Sunny Day Service
The trio hits the stage with their brand of pop that stretches across eras from their beginnings in 1992 to now. The first song is slow paced and slightly melancholy, with Keiichi Sokabe’s clear, calm tenor spreading across the field of people in front of the stage. Takahashi’s bass takes a more harmonic role with only one guitar in the band, an interesting difference from your normal run of the mill pop bands that sees basses buried in the mix. Their second song is a more upbeat song but retains the slow pace, almost country music noodlings featuring on guitar. The Japanese lyrics across the set dealt mainly with love or its end, with the delivery simple and heartfelt.
The sets starts to perk up a little as the next song sees the band continue to gain even more energy, shaking off the soporific start with a bounding bass track and quick stepping drums. There are enough fans in the crowd for the fourth song to become a chorus sing along with the other highlight being a brief duel between guitar and bass. From here, there’s a brief sidetrack to rock and roll to the excitement of the fans. This gives way to a ballad called ‘Two Hearts’ that gets the crowd swaying along, which then morphs into the next song as the Maruyama Hirushige’s drums lead with a marching beat.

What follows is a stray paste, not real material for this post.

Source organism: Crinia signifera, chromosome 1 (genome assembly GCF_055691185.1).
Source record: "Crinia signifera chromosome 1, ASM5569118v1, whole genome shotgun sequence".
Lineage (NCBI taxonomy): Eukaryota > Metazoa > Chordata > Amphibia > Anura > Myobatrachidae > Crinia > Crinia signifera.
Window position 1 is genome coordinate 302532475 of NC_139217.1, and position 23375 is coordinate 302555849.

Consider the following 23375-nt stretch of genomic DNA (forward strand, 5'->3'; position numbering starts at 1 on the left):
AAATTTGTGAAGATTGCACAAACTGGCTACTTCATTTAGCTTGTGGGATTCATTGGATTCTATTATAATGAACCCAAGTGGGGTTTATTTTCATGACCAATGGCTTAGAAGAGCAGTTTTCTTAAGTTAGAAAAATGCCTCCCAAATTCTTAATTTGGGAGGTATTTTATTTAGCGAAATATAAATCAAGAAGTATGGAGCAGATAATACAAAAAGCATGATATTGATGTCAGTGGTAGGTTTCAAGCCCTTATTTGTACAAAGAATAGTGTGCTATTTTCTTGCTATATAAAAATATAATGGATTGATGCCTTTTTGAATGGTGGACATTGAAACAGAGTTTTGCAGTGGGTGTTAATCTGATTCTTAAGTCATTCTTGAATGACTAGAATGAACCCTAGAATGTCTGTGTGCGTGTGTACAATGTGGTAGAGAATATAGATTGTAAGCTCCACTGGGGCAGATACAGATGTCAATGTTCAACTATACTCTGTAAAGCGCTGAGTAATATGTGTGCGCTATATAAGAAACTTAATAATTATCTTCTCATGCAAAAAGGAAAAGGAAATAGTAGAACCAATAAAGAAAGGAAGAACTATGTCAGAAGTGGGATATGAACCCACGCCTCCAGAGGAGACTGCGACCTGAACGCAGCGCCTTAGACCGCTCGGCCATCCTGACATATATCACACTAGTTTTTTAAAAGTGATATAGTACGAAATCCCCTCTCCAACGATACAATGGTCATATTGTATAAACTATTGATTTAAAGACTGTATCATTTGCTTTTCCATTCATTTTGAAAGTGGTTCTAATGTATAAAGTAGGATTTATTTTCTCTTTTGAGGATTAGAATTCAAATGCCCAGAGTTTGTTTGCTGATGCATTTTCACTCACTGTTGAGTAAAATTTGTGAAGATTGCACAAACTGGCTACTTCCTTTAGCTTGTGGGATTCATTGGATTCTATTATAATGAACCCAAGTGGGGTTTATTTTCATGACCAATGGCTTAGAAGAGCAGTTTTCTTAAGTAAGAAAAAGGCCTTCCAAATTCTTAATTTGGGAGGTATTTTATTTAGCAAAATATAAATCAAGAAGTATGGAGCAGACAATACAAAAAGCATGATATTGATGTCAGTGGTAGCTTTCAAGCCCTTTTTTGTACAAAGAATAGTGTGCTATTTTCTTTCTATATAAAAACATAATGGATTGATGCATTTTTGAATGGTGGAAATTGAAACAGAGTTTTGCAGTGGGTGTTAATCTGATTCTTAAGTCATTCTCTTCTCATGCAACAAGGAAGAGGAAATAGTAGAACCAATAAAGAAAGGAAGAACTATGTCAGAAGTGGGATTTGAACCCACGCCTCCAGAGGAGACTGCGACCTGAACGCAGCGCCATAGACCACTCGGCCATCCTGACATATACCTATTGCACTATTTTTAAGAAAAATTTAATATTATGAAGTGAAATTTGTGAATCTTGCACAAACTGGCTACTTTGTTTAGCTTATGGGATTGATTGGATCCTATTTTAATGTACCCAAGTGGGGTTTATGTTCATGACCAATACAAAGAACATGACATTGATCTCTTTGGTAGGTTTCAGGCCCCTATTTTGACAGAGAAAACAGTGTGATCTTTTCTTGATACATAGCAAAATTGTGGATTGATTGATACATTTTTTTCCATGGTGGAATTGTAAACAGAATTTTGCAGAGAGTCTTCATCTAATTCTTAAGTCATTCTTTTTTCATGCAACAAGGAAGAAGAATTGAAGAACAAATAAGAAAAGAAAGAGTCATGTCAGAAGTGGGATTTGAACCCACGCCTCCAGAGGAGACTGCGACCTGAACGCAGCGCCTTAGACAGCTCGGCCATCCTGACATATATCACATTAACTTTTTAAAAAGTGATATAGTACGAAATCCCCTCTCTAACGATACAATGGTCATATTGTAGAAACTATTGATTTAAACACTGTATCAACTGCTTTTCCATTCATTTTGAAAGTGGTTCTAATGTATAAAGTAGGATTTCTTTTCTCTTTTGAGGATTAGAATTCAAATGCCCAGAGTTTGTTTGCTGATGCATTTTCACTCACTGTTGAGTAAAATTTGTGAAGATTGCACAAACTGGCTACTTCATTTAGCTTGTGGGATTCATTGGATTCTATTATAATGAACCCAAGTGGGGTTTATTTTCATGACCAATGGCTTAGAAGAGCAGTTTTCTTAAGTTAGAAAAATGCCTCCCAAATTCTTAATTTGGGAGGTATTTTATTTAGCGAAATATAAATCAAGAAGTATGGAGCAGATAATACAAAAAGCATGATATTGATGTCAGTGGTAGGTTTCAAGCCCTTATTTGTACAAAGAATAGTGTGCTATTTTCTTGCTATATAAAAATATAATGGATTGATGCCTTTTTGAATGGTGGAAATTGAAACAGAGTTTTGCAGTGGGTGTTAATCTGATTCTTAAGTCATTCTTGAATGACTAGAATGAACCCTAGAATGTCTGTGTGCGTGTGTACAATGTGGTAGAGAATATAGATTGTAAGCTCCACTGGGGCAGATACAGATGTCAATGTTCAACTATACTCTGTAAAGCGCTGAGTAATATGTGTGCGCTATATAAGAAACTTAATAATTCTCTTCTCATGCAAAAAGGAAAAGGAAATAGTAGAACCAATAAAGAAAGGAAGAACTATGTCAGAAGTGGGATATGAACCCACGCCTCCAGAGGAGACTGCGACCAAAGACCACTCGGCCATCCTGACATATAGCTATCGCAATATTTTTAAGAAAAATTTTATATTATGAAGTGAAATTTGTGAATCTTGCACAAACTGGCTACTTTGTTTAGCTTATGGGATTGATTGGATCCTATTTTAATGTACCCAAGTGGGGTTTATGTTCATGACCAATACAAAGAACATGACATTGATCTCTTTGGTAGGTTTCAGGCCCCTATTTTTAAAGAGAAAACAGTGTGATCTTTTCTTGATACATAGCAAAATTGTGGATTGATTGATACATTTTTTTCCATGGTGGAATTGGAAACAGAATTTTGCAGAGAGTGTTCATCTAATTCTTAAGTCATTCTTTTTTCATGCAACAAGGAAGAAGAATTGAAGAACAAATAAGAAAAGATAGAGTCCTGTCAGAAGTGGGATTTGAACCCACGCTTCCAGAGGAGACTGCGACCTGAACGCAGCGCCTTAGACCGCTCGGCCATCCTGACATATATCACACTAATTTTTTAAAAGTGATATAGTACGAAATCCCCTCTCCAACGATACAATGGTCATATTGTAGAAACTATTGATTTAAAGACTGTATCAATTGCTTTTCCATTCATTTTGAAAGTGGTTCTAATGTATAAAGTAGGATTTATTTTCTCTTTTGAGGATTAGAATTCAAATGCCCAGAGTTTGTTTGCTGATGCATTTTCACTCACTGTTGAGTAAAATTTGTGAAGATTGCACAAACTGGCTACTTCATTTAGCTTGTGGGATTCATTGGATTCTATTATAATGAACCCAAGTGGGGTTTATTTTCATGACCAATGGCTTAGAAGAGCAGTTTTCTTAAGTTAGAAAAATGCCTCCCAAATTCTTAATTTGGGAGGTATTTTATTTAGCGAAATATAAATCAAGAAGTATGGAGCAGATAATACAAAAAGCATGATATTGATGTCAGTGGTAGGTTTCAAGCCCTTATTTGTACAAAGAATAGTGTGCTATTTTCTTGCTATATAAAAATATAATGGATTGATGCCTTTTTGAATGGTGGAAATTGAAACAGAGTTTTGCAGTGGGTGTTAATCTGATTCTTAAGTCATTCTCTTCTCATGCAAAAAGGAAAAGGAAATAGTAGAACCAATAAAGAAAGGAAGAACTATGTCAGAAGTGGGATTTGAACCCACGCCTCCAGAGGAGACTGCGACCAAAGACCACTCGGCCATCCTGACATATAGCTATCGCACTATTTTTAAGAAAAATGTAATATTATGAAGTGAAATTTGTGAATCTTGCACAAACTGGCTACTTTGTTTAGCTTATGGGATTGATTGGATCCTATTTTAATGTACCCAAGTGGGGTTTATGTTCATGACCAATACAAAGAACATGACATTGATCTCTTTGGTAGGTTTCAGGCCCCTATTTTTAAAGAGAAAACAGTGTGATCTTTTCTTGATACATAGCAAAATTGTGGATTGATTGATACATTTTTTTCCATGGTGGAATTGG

They save fan favorites for their last three songs, which sees the crowd become the most excited they’ve been all set and ends the concert on a happy high note. However, the band leaves the stage with no interaction with crowd at the end, which felt slightly weird to me. As this is their third time at Fuji Rock, surely they would have thanked the crowd or at least bowed? Despite this, the crowd leaves happily after optimistically trying for an encore, full of the calm pop and love lyrics of Sunny Day Service.
Text by Matthew Evans, Photo by Taio Konishi
Posted on 2015.7.24 16:54